1. maintenance
    and repair of an existing building

  2. additions

  3. one
    dwelling

  4. outbuilding

  5. land
    division


On The Run proposed its
development, and purchased a site for the development, on land that
is zoned Restricted Residential Policy Area 65. The western boundary
of the site (approx 33 metres) also adjoins land zoned Restricted
Residential Policy Area 65.


All development within Policy Area
65 is non-complying unless it falls within one of the listed
exemptions above and this proposal does not. In September
2012 or earlier1
On The Run were advised by Council that the development
application would be non-complying.


The Development Plan recognises that
current industrial and residential uses in Policy Area 65, though
obviously co-existing, are not ‘compatible’ and therefore will
not allow new residential development until those hazards are
reduced. Residents indicated that they were not made aware when
moving into the areas, as home owners or renters, of the nature and
impact of the ‘hazards’ from local industry.


Residents gave evidence that some of
the ‘hazards’ arising from local industry include cement dust,
noise and vibration, purging2
and the risk of fire leading to attendance by the fire brigade3
at Adelaide Brighton Cement. Dr Musgrave spoke of the risks arising
from fuel emissions, including from the fuel farms and Victoria Road,
as well as from particulates.


While Mr Rogic was not aware if
Council has specified the ‘hazards’, he agreed that cement dust,
fuel emissions, particulates, noise and purging could all be
considered hazards from local industry.


The Development Plan recognises that
having ‘nearby industry’ to residences has created a bad
situation which should not be made worse. The proposed development is
inconsistent with a policy of lifting restrictions on residential
development once hazards have reduced.


The proposed development will emit
similar if not identical emissions to the fuel farms, thus extending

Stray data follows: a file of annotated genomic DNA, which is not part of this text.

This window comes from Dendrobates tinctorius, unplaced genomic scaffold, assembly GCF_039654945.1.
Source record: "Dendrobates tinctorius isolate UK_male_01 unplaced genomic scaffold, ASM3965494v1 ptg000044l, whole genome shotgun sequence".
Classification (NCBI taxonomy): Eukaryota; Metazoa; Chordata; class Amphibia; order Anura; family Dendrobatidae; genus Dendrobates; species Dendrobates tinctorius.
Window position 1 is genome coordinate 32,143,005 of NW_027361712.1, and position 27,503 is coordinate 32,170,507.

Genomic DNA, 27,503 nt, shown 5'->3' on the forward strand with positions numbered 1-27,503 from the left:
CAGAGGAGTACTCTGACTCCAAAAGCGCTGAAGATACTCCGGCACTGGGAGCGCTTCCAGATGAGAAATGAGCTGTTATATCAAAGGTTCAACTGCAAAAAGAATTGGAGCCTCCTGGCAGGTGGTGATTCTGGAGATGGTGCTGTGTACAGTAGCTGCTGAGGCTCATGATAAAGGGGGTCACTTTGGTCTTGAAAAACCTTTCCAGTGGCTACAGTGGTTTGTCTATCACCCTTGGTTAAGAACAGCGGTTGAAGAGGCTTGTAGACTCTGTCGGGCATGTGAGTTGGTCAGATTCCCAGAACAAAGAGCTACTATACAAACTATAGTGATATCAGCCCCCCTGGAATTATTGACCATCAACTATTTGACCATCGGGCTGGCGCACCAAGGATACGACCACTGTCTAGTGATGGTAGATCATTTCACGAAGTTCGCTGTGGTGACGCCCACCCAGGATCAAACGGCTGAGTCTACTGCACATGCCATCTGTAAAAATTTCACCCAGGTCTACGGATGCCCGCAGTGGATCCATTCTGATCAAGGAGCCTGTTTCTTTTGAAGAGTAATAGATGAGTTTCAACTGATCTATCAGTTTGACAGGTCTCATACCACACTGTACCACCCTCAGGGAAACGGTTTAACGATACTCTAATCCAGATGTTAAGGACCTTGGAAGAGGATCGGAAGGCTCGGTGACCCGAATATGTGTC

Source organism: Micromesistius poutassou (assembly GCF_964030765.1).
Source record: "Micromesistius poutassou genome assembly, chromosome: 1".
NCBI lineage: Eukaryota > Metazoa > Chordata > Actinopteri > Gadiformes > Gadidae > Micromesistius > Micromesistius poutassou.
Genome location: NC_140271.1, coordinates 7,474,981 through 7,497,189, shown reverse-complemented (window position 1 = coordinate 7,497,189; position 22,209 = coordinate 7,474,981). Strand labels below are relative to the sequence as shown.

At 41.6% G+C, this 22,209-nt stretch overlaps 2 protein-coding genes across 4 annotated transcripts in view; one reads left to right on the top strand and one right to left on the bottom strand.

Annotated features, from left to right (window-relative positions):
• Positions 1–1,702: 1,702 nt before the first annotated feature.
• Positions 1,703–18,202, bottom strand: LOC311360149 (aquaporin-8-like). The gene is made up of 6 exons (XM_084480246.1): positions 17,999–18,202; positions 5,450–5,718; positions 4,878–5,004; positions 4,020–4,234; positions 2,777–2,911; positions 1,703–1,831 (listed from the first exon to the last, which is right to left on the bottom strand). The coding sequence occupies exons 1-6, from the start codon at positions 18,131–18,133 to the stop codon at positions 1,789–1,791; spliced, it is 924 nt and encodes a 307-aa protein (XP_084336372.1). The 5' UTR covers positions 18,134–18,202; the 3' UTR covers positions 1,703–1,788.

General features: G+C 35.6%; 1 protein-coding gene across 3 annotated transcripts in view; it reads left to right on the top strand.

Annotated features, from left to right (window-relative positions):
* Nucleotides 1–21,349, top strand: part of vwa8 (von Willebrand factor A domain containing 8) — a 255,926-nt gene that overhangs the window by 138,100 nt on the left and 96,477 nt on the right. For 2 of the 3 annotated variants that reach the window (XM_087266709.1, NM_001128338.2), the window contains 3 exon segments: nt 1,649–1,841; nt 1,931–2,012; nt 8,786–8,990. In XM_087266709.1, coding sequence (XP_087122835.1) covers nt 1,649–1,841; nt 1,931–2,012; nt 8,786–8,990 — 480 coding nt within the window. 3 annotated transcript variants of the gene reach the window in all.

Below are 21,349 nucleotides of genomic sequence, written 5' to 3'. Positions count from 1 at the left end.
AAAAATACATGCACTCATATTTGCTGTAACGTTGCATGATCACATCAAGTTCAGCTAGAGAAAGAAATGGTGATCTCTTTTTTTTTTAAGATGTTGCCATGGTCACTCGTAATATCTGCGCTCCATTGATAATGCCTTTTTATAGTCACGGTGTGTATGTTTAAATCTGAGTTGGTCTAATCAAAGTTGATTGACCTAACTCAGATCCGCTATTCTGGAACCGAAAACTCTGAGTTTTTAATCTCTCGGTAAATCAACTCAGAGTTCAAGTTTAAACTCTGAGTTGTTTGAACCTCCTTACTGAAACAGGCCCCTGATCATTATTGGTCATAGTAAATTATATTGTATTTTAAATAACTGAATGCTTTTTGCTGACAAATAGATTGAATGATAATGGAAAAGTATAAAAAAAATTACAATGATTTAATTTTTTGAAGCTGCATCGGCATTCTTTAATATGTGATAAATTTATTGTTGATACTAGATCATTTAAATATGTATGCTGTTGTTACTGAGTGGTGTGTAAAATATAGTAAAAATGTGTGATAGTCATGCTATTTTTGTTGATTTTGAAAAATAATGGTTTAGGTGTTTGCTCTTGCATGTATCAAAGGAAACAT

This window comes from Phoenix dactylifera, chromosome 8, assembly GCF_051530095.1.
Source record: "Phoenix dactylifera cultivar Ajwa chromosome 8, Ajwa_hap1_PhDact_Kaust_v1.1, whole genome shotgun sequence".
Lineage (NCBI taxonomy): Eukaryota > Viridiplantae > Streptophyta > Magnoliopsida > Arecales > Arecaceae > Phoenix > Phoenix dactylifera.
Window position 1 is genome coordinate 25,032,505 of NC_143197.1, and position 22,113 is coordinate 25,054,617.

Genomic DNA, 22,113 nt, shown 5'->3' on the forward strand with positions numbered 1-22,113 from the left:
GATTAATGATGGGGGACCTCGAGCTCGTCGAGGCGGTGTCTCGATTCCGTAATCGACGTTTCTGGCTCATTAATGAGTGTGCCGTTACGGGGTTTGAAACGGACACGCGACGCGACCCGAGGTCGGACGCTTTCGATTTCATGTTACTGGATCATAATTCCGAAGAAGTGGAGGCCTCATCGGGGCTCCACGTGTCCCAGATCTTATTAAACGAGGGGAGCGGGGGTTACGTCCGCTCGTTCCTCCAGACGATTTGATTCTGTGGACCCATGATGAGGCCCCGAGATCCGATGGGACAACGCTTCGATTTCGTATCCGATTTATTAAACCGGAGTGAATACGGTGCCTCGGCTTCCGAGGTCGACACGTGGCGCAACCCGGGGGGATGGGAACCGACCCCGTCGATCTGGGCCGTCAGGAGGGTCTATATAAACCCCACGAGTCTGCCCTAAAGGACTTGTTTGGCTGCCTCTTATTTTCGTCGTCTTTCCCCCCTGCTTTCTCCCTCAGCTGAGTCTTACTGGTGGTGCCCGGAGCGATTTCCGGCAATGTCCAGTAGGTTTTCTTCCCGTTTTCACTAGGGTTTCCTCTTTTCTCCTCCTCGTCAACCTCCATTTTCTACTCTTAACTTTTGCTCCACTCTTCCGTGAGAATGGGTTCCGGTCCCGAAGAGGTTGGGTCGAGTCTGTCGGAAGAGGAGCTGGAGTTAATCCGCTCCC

the effects of the adjacent Industrial zone. Both Dr Musgrave and Dr
Tkaczuk agreed that there was insufficient data to establish the
level of risk in the area of the proposed development.


The development will also generate
further noise, especially noise that disturbs residents at night,
when the noise is a hazard to be reduced and ABC have been seeking to
reduce the impact of their noise (and dust).


The development envisaged in Policy
Area 65 is for the maintenance of existing dwellings and there is no
mention of development other than residential development. However
the Residential zone supports non-residential development such as
shops that serve the local community, shops that have a gross
leasable floor area not greater than 250m2.


Mr Rogic indicated that

Given the size and complexity of the
proposal, it could be argued that the proposal would not be a small
scale development, that said, if the development is of a nature and
scale that serves the local community, is consistent with the
character of the locality and does not detrimentally impact on the
amenity of nearby residents, it could still be appropriate subject to
the assessment of the qualitative requirements of the Development
Plan.4


The proposal by on The Run is
for a mix of shopping and commercial uses that we submit is of scale
and function beyond that which is contemplated by the Development
Plan. It is sited on 3408 sq m, operating 24x7 and located less than
1 kilometre from two 24x7 service stations with stores on Victoria
Road. The development does not provide for ready access by bicycle
or walking and will not encourage community interaction in the manner